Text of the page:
More on my novel Fourth Down in Texas

It doesn’t take long for Gordon Nehls, the narrator and lead character of Fourth Down in Texas, to get across how much he loves high school football. As the novel begins, the longtime football coach is standing in one of the team entrance tunnels at AT&T Stadium, minutes before the start of a playoff game. He looks at the players, including his oldest son, and remembers how these moments felt as a player.

"This stadium will be rocking soon, and the players standing next to me are the reason why. They’re shoulder-to-shoulder, internally pacing, waiting to take the field. They’re both thrilled and terrified, the unforgettable combination of being simultaneously fired up and scared shitless that I remember from the last time I put on shoulder pads in high school. Even then, as a teenager who rarely thought farther ahead than my next Whataburger order, I thought about becoming a coach."

It’s fair to say that Nehls is a conglomeration of the coaches I've known over the last two decades, but he’s a unique character. The former lineman, who got the nickname "Tuffy" as a teenager, sees his high school players as his family, and as big as those players get, they’re still kids to him. They might feel invincible, and they might act like they know it all, but Nehls knows their potential and their vulnerability – and not just as football players. He can see the anxiety on those baby faces that players try to hide with wispy mustaches and scraggly beards.

Tuffy Nehls loves football, but even more, he loves the impact that football can have on kids. He understands all the good that a coach can do, and that’s why he is so affected when his football program is threatened. The cost for high school football is rising and there are safety concerns, his school superintendent says, and it “might be that the high school athletics program is not the right environment for a football team.”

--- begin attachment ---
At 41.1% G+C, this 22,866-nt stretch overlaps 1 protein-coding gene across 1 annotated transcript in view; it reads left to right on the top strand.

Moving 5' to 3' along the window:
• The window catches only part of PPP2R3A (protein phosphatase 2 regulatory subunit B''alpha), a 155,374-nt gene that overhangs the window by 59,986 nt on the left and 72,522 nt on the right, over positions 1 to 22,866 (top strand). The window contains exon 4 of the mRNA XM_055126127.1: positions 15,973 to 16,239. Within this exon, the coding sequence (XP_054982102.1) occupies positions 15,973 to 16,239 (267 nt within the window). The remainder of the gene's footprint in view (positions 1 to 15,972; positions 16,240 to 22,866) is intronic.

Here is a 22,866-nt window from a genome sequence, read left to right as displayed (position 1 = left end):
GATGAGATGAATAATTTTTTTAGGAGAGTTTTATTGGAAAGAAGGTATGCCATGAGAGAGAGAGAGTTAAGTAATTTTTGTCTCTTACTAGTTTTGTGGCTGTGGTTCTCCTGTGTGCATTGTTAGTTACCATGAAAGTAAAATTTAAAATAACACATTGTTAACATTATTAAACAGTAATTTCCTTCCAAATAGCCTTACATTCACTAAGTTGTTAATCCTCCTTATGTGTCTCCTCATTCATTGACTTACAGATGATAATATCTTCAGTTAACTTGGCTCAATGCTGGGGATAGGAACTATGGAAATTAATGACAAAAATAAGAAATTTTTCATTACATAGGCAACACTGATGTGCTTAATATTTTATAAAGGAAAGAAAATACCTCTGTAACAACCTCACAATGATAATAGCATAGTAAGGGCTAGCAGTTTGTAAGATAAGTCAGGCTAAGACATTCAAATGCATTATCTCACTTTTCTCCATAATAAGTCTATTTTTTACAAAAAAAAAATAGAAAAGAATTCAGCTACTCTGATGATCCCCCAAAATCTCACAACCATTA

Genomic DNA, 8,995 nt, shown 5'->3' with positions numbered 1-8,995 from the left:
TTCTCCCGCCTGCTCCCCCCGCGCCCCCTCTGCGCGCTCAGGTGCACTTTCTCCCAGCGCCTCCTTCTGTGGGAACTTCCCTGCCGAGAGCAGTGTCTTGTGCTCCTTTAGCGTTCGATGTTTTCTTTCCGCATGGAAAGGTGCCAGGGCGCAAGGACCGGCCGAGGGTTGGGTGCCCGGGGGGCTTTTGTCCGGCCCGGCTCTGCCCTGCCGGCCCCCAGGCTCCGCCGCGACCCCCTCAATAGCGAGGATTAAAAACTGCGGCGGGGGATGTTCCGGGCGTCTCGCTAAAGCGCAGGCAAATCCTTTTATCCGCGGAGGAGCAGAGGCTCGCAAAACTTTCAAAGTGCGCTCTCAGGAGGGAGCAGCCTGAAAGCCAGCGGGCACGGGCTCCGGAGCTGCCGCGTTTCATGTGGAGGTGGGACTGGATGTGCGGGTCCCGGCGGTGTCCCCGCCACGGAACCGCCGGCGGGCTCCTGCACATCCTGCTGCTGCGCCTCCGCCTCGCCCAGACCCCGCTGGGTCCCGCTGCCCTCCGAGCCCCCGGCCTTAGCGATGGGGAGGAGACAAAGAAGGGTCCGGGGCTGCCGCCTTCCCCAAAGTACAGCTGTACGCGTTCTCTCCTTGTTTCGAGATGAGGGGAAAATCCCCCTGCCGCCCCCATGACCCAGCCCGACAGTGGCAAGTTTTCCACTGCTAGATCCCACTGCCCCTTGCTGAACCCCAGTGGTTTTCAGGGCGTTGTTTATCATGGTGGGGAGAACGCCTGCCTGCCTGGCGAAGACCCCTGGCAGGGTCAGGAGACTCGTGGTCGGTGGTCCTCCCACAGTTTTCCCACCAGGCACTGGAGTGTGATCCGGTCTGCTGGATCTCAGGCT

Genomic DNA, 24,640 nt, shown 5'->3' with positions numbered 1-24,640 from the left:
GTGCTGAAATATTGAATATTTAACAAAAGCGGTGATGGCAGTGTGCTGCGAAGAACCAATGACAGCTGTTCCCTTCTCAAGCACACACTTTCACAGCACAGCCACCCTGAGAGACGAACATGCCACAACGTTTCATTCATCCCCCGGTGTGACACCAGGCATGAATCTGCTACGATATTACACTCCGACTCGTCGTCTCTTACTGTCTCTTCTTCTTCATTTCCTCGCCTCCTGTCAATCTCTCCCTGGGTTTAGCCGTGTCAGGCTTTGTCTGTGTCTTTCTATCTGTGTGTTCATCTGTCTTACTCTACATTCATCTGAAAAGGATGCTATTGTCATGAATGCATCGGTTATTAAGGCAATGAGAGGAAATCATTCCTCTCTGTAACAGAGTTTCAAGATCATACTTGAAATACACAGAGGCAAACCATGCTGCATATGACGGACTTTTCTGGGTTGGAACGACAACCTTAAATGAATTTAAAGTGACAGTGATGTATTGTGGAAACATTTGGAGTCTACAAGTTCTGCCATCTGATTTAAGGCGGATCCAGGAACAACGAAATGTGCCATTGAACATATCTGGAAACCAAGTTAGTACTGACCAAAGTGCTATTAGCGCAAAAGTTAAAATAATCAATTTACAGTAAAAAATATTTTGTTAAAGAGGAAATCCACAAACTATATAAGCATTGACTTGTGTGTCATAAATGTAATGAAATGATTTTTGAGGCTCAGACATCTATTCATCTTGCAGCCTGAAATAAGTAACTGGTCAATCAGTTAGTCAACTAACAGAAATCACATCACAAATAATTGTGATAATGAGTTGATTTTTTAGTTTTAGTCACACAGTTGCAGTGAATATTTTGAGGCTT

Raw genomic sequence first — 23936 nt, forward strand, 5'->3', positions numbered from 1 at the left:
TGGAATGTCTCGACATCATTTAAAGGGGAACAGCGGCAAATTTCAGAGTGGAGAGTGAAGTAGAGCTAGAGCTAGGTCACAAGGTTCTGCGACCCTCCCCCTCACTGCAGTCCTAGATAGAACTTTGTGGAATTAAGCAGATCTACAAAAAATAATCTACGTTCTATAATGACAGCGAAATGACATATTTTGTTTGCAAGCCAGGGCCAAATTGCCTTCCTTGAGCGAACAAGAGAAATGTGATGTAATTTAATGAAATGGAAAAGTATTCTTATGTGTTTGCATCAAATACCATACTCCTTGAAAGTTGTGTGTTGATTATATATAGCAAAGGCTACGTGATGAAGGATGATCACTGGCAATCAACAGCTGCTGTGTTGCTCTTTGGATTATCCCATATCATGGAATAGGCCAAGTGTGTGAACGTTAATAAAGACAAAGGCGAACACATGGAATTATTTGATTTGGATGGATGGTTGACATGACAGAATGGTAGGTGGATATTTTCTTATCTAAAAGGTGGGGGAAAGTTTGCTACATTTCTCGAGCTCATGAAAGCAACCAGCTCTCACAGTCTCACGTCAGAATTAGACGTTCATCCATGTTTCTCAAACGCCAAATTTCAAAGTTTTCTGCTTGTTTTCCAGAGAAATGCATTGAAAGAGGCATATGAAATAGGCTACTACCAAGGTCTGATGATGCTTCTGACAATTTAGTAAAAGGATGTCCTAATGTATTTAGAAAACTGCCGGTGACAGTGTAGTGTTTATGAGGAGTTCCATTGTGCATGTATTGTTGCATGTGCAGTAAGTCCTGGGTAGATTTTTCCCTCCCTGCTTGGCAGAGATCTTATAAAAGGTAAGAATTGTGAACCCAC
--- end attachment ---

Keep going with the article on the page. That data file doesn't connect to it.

Nehls knows what will happen if high schools no longer have football teams. He sees that scary reality in people such as Driphus Coleman, the coach of the INTENSITY! select football team, who tries to recruit players from Nehls’ program. It’s Nehls’ fear of where high school football could be headed – into the sleazy world of street agents and predatory opportunists – that pushes him to the emotional edge.

From his confrontation with Coleman:

"I wasn’t thinking clearly. Certainly not logically. I was allowing myself to be consumed by a moment of emotion, the exact thing I warned my players about. Be disciplined, I always told them. Don’t let your emotions lead to a personal foul. Just walk away.

I should’ve followed my own advice as I headed down a path toward something much worse than a fifteen-yard penalty. The guy wasn’t worth embarrassing myself or endangering my career. I actually remember thinking that, even as my head and heart raced.

Still, I took another step toward Coach Coleman. Our faces were only inches apart now, and his back was nearly against the bricks of the auditorium."

Nehls faces quite a challenge, and not just regarding controlling his emotions as he confronts a coach he sees as a danger to players. Nehls' challenge is to lead his team through what he hopes will be a memorable season while fighting to have more seasons. He’s fighting for the sport he loves.
Fourth Down in Texas is now available at as an eBook and in paperback form direct from the publisher at (I also have paperback author copies I can sell).

Fourth Down in Texas on Facebook.

What happens if high schools stop offering football?

Read Chapter 1, along with reviews and other information about the book, at

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